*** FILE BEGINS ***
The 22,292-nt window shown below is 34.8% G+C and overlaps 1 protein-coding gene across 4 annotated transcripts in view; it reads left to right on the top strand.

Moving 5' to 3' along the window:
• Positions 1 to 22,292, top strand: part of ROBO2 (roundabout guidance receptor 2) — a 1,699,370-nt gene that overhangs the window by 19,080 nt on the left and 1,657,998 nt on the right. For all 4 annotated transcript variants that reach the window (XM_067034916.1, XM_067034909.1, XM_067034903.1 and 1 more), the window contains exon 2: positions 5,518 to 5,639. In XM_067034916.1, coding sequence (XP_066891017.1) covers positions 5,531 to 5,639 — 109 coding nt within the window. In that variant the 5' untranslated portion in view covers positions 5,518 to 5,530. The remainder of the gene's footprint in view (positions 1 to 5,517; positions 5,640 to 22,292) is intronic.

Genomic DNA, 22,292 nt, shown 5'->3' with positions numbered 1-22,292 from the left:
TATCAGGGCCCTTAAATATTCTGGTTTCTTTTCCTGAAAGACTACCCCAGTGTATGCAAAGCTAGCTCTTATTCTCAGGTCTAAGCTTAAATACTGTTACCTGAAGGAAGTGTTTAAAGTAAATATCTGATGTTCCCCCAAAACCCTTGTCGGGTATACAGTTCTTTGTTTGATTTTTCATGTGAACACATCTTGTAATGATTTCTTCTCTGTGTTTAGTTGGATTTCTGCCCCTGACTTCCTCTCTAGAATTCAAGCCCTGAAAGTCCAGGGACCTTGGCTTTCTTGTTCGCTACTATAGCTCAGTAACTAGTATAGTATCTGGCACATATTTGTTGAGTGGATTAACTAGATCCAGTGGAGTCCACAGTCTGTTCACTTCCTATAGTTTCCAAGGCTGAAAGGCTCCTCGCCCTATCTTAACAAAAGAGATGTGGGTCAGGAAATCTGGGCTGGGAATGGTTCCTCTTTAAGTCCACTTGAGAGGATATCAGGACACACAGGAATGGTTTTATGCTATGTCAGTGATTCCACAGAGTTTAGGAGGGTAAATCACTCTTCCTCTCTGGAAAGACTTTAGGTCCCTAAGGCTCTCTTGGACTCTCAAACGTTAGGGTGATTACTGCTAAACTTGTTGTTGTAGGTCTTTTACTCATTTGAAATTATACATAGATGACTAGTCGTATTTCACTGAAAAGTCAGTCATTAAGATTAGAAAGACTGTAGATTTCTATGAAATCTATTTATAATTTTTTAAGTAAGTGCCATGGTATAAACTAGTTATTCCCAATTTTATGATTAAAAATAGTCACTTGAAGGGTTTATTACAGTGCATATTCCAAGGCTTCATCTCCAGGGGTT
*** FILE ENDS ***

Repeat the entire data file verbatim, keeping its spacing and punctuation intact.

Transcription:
The 22,292-nt window shown below is 34.8% G+C and overlaps 1 protein-coding gene across 4 annotated transcripts in view; it reads left to right on the top strand.

Moving 5' to 3' along the window:
• Positions 1 to 22,292, top strand: part of ROBO2 (roundabout guidance receptor 2) — a 1,699,370-nt gene that overhangs the window by 19,080 nt on the left and 1,657,998 nt on the right. For all 4 annotated transcript variants that reach the window (XM_067034916.1, XM_067034909.1, XM_067034903.1 and 1 more), the window contains exon 2: positions 5,518 to 5,639. In XM_067034916.1, coding sequence (XP_066891017.1) covers positions 5,531 to 5,639 — 109 coding nt within the window. In that variant the 5' untranslated portion in view covers positions 5,518 to 5,530. The remainder of the gene's footprint in view (positions 1 to 5,517; positions 5,640 to 22,292) is intronic.

Genomic DNA, 22,292 nt, shown 5'->3' with positions numbered 1-22,292 from the left:
TATCAGGGCCCTTAAATATTCTGGTTTCTTTTCCTGAAAGACTACCCCAGTGTATGCAAAGCTAGCTCTTATTCTCAGGTCTAAGCTTAAATACTGTTACCTGAAGGAAGTGTTTAAAGTAAATATCTGATGTTCCCCCAAAACCCTTGTCGGGTATACAGTTCTTTGTTTGATTTTTCATGTGAACACATCTTGTAATGATTTCTTCTCTGTGTTTAGTTGGATTTCTGCCCCTGACTTCCTCTCTAGAATTCAAGCCCTGAAAGTCCAGGGACCTTGGCTTTCTTGTTCGCTACTATAGCTCAGTAACTAGTATAGTATCTGGCACATATTTGTTGAGTGGATTAACTAGATCCAGTGGAGTCCACAGTCTGTTCACTTCCTATAGTTTCCAAGGCTGAAAGGCTCCTCGCCCTATCTTAACAAAAGAGATGTGGGTCAGGAAATCTGGGCTGGGAATGGTTCCTCTTTAAGTCCACTTGAGAGGATATCAGGACACACAGGAATGGTTTTATGCTATGTCAGTGATTCCACAGAGTTTAGGAGGGTAAATCACTCTTCCTCTCTGGAAAGACTTTAGGTCCCTAAGGCTCTCTTGGACTCTCAAACGTTAGGGTGATTACTGCTAAACTTGTTGTTGTAGGTCTTTTACTCATTTGAAATTATACATAGATGACTAGTCGTATTTCACTGAAAAGTCAGTCATTAAGATTAGAAAGACTGTAGATTTCTATGAAATCTATTTATAATTTTTTAAGTAAGTGCCATGGTATAAACTAGTTATTCCCAATTTTATGATTAAAAATAGTCACTTGAAGGGTTTATTACAGTGCATATTCCAAGGCTTCATCTCCAGGGGTT